I take the opioid epidemic which has encroached on our town very seriously and intend to implement any quality solutions that are presented. I believe - and evidence supports this belief - that treating substance abuse is not simply a matter of emergency preparedness (though this is not to be overlooked), but prevention and compassionate treatment for recovering victims. The key to prevention is twofold: education and intervention. Both begin with strengthening our bonds as a community. Education begins in the schools but must not end there; we must ensure that our young population has accurate, age-appropriate information available to them. It is equally important that we validate and encourage the interests of our young people, whatever those interests may be. I want to collaborate with Parks and Recreation to expand after-school activities and mentorship programs in a wide variety of recreations, so that each child feels supported by and included in their community.
Correlated to education is intervention, in the form of accessible, thorough mental health services. The opioid crisis is not only a criminal issue (though criminal activity may be a distressing symptom), but rather a mental health issue. If we are to rid our community of the traumatic ramifications of this terrible illness, we must begin by treating the source. I am adamant in my conviction that mental health providers are at the forefront of the fight to eradicate substance abuse, and plan to do everything I can to support this endeavor. Our Town Board must show leadership in pursuing and obtaining greater levels of service from the county and other levels of government.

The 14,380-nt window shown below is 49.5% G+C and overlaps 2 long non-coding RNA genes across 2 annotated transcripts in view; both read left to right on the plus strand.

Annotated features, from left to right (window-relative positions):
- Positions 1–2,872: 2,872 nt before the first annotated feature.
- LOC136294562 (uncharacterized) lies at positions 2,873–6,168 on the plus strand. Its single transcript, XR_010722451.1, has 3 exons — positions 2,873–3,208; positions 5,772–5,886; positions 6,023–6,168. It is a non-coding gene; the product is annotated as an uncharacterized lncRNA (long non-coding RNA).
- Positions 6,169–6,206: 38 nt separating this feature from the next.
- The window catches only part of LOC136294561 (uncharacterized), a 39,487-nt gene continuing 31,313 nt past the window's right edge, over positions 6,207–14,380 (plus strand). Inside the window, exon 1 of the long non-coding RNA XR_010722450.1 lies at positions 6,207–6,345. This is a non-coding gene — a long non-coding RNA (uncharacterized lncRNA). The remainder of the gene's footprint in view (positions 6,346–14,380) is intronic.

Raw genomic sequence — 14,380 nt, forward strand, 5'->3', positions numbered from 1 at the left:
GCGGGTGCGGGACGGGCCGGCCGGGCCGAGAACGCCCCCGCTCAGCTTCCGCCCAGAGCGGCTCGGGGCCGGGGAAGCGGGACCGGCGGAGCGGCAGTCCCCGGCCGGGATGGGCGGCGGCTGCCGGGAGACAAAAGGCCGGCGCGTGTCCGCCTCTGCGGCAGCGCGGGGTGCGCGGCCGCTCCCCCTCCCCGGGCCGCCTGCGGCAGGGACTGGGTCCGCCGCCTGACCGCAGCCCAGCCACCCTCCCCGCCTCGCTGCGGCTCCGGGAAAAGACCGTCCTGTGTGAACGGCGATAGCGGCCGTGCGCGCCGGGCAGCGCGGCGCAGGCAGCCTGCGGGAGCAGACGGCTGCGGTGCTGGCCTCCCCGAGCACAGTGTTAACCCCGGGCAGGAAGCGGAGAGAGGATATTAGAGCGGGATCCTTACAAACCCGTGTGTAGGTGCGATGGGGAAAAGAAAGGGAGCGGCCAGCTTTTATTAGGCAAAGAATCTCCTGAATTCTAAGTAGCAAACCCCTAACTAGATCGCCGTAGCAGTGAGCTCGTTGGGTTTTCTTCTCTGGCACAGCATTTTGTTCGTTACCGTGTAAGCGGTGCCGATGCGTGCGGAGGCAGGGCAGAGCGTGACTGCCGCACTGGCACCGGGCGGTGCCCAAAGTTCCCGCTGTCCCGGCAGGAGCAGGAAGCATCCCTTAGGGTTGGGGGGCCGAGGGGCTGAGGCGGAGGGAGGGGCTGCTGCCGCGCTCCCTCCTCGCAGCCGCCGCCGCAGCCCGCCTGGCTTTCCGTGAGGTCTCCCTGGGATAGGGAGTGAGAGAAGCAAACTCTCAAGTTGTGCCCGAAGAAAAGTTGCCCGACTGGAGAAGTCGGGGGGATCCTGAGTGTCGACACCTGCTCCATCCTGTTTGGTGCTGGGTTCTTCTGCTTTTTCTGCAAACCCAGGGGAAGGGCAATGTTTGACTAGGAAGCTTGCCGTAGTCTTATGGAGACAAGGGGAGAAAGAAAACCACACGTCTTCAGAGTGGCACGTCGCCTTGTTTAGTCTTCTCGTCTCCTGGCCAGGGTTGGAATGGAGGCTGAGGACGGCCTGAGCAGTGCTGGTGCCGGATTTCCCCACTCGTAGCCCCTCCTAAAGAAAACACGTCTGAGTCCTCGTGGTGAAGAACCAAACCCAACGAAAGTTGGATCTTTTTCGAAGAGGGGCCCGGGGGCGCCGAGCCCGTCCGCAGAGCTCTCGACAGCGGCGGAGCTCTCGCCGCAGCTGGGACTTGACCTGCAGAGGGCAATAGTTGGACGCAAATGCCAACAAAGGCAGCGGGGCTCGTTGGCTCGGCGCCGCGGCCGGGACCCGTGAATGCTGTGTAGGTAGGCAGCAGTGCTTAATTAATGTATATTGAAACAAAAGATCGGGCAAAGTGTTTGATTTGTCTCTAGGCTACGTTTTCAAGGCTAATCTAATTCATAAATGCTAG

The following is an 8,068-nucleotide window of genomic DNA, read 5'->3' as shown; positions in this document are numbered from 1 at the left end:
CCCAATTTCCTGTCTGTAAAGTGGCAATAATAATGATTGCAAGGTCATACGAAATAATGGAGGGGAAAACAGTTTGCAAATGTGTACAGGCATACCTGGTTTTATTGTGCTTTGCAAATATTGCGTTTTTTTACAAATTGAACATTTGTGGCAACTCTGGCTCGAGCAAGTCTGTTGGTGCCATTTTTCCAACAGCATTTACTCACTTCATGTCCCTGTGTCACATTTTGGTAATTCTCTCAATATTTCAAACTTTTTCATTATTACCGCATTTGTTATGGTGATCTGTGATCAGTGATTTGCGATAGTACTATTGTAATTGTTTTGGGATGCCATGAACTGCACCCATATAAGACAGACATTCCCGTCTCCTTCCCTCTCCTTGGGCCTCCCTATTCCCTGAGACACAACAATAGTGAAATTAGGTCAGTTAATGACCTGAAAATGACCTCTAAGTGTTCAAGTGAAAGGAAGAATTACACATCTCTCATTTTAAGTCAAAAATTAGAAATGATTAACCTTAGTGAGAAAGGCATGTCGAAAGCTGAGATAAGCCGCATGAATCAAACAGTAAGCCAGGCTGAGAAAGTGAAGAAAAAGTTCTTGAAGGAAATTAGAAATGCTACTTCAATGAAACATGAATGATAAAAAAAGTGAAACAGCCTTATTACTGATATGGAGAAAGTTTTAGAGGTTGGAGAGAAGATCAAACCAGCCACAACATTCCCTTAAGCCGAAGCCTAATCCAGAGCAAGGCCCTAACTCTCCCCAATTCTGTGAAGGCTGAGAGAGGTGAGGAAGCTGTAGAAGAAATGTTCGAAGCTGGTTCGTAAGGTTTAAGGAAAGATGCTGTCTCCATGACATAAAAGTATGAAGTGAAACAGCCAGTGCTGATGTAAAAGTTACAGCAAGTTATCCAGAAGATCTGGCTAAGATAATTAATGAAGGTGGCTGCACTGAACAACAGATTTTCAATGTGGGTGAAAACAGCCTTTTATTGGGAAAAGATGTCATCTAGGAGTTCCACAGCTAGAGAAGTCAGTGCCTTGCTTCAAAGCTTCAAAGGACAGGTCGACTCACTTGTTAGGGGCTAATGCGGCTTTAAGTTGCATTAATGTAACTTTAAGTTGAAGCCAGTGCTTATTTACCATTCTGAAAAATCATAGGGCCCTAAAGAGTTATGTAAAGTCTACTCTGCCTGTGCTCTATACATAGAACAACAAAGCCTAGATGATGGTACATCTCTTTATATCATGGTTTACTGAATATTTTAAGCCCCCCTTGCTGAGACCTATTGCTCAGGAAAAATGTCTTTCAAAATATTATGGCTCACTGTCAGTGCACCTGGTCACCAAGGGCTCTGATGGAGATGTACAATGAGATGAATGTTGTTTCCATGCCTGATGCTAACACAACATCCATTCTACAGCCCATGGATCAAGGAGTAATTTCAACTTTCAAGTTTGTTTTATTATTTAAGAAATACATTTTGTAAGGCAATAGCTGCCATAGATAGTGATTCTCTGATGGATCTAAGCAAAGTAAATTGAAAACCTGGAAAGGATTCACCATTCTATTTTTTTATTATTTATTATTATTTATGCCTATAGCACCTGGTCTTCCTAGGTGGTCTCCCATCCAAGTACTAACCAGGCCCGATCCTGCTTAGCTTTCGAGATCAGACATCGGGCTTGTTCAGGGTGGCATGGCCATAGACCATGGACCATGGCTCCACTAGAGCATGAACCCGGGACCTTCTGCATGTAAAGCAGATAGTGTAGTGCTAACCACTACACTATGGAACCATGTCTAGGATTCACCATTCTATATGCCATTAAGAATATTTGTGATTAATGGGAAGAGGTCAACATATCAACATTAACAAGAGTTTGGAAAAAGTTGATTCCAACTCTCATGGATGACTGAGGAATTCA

I am against the legalization of recreational marijuana, as it is my personal view that stripping drug dealers of their current business will compel them through a gateway into the solicitation of harder substances, in turn increasing the danger to our citizens. We learn from the history of the repeal of Prohibition that when alcohol was declared legal, bootleggers transitioned into drug dealing for unscrupulous monetary gain. If the sale of marijuana is taken away from drug dealers, they will certainly move to selling more dangerous substances. In addition, state governments have made questionable promises that they will direct taxes gained from the sale of marijuana to the benefit of our communities. Those with a knowledge of history will recall the same types of promises made when the Lottery was implemented and we, the public, never saw those promises fulfilled.
In my view, medical marijuana is a different case. I support the use of medical marijuana or its extracts as a comfort drug for those with serious illnesses. Under close control and under a physician’s care, medical marijuana appears to supply some relief to those in dire need.
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